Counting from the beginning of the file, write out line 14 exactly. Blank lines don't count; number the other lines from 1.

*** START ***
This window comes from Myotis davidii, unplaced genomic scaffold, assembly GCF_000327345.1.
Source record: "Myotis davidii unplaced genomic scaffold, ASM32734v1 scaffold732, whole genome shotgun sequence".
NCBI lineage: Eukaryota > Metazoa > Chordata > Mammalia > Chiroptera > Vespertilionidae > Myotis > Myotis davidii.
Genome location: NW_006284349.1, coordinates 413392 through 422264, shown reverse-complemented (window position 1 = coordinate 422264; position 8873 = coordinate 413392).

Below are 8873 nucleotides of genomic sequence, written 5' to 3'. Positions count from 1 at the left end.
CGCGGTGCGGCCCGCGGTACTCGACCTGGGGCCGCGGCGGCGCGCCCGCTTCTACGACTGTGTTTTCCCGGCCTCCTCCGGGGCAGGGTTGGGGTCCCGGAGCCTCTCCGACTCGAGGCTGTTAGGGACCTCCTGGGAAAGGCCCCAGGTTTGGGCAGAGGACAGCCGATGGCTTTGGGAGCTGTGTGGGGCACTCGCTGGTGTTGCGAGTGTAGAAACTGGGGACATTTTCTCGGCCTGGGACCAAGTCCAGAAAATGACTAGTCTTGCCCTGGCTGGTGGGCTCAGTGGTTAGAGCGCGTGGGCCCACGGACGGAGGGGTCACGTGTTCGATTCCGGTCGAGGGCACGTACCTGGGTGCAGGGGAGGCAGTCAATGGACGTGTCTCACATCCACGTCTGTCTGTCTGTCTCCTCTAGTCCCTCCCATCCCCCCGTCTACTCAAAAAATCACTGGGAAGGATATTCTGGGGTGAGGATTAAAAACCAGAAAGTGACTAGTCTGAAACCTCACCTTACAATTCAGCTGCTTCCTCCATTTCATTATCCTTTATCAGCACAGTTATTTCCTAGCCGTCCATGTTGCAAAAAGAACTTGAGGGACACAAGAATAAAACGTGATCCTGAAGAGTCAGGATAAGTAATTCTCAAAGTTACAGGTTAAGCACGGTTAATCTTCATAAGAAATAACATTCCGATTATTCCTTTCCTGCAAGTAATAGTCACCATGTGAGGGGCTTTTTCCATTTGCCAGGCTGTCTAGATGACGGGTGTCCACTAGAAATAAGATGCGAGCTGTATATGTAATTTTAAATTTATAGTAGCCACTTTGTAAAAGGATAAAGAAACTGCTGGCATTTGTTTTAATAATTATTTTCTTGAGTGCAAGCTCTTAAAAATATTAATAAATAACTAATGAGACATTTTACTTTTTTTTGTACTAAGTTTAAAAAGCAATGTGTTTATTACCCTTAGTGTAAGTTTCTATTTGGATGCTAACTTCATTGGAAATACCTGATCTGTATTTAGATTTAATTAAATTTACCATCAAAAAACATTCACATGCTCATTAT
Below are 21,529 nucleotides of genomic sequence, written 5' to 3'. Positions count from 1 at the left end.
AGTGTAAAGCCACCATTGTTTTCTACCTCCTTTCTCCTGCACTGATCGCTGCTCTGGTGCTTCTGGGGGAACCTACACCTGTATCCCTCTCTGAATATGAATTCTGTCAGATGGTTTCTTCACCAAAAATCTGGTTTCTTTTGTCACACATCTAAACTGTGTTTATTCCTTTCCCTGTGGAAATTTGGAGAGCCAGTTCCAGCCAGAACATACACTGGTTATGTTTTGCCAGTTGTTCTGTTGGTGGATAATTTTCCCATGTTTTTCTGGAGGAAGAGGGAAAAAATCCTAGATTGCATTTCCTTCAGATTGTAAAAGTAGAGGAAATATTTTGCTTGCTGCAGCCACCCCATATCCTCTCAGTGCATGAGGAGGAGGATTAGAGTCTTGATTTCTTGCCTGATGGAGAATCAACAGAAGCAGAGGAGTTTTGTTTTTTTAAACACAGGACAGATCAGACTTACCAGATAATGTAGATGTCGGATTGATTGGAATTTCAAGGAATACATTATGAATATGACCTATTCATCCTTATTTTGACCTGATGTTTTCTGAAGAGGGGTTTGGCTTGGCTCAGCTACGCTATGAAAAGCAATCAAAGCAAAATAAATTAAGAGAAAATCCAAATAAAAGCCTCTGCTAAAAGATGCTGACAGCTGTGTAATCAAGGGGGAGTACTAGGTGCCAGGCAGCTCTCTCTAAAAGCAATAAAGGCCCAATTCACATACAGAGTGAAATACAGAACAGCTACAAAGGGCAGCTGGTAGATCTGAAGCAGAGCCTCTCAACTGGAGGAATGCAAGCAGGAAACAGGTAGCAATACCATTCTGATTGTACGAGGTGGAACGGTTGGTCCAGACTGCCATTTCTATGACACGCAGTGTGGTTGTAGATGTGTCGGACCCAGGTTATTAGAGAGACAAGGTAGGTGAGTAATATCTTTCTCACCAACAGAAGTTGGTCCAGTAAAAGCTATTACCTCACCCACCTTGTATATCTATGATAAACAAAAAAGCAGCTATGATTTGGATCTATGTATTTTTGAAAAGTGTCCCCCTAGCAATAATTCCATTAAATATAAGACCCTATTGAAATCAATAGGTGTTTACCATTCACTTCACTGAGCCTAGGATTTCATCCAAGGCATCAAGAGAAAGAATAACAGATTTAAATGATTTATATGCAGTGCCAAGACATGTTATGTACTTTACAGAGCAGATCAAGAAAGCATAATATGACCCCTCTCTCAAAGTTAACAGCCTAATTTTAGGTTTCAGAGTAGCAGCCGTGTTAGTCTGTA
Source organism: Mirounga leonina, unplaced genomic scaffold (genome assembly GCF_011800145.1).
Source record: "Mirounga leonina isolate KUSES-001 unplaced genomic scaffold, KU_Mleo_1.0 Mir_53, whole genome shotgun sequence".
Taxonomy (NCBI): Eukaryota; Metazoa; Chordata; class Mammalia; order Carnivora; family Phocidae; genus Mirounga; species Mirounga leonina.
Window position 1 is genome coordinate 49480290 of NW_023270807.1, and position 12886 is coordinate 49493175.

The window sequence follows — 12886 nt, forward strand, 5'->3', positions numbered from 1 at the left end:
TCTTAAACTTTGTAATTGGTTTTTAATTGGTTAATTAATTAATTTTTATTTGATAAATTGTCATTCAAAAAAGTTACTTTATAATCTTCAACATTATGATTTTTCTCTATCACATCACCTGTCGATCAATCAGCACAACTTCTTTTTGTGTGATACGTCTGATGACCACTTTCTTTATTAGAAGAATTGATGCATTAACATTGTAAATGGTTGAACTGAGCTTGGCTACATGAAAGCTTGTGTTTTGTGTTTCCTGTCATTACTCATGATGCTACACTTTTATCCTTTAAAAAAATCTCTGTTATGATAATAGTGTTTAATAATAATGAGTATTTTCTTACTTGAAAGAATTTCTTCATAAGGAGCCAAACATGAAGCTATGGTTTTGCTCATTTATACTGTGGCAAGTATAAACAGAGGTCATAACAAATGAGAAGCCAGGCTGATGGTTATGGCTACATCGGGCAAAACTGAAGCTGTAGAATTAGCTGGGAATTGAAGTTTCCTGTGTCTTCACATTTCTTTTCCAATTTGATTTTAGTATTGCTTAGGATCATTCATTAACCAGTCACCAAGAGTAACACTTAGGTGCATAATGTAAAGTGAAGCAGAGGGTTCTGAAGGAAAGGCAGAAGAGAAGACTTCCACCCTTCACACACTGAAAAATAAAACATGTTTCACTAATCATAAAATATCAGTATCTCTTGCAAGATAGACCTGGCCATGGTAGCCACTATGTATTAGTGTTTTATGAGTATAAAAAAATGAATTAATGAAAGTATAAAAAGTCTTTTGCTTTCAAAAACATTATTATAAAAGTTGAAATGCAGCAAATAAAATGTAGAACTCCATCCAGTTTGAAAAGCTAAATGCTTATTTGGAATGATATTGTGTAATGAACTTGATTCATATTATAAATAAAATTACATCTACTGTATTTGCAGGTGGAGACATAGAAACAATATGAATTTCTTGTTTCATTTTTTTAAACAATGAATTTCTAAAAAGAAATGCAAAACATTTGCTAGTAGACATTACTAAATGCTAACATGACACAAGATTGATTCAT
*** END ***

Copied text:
TCTTAAACTTTGTAATTGGTTTTTAATTGGTTAATTAATTAATTTTTATTTGATAAATTGTCATTCAAAAAAGTTACTTTATAATCTTCAACATTATGATTTTTCTCTATCACATCACCTGTCGATCAATCAGCACAACTTCTTTTTGTGTGATACGTCTGATGACCACTTTCTTTATTAGAAGAATTGATGCATTAACATTGTAAATGGTTGAACTGAGCTTGGCTACATGAAAGCTTGTGTTTTGTGTTTCCTGTCATTACTCATGATGCTACACTTTTATCCTTTAAAAAAATCTCTGTTATGATAATAGTGTTTAATAATAATGAGTATTTTCTTACTTGAAAGAATTTCTTCATAAGGAGCCAAACATGAAGCTATGGTTTTGCTCATTTATACTGTGGCAAGTATAAACAGAGGTCATAACAAATGAGAAGCCAGGCTGATGGTTATGGCTACATCGGGCAAAACTGAAGCTGTAGAATTAGCTGGGAATTGAAGTTTCCTGTGTCTTCACATTTCTTTTCCAATTTGATTTTAGTATTGCTTAGGATCATTCATTAACCAGTCACCAAGAGTAACACTTAGGTGCATAATGTAAAGTGAAGCAGAGGGTTCTGAAGGAAAGGCAGAAGAGAAGACTTCCACCCTTCACACACTGAAAAATAAAACATGTTTCACTAATCATAAAATATCAGTATCTCTTGCAAGATAGACCTGGCCATGGTAGCCACTATGTATTAGTGTTTTATGAGTATAAAAAAATGAATTAATGAAAGTATAAAAAGTCTTTTGCTTTCAAAAACATTATTATAAAAGTTGAAATGCAGCAAATAAAATGTAGAACTCCATCCAGTTTGAAAAGCTAAATGCTTATTTGGAATGATATTGTGTAATGAACTTGATTCATATTATAAATAAAATTACATCTACTGTATTTGCAGGTGGAGACATAGAAACAATATGAATTTCTTGTTTCATTTTTTTAAACAATGAATTTCTAAAAAGAAATGCAAAACATTTGCTAGTAGACATTACTAAATGCTAACATGACACAAGATTGATTCAT